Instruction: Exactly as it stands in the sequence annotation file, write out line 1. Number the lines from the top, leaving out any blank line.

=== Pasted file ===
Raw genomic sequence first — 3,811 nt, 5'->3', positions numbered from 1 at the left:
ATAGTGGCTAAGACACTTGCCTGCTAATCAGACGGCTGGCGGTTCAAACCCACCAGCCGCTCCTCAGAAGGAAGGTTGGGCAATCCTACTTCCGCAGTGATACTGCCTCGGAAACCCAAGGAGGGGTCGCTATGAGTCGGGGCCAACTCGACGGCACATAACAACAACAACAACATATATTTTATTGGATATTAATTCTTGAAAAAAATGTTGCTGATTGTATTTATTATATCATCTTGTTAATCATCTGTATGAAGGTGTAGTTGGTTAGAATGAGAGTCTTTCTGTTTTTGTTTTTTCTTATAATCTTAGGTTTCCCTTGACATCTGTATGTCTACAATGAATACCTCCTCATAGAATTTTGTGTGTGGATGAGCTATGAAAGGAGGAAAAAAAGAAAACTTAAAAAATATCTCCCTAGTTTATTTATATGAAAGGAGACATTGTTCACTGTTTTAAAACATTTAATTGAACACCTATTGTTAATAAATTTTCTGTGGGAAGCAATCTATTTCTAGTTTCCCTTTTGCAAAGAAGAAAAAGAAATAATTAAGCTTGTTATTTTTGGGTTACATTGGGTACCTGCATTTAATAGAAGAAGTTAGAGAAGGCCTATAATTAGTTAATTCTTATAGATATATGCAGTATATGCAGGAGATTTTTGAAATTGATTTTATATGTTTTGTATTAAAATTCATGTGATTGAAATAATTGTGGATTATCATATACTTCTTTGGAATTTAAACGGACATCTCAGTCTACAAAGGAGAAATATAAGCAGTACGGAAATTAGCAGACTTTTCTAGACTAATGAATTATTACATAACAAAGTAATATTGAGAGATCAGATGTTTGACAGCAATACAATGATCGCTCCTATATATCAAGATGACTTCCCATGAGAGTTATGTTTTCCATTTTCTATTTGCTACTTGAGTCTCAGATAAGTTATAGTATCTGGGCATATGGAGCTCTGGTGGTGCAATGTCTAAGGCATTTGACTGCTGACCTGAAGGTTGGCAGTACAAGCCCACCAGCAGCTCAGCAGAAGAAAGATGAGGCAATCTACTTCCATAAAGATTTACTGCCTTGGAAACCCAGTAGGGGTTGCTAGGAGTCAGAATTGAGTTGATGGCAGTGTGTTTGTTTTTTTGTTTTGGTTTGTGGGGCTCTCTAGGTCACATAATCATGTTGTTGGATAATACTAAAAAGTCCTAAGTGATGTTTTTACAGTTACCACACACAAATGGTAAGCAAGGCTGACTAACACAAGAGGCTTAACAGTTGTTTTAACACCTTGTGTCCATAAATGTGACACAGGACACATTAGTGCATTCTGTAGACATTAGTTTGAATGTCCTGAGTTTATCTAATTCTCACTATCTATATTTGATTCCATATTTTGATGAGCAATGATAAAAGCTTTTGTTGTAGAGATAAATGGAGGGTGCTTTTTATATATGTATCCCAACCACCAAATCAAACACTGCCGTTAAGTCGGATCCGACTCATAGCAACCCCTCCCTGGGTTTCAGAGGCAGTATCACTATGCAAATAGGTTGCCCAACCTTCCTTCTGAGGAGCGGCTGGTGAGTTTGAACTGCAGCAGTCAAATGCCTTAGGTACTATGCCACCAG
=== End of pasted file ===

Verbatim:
Raw genomic sequence first — 3,811 nt, 5'->3', positions numbered from 1 at the left: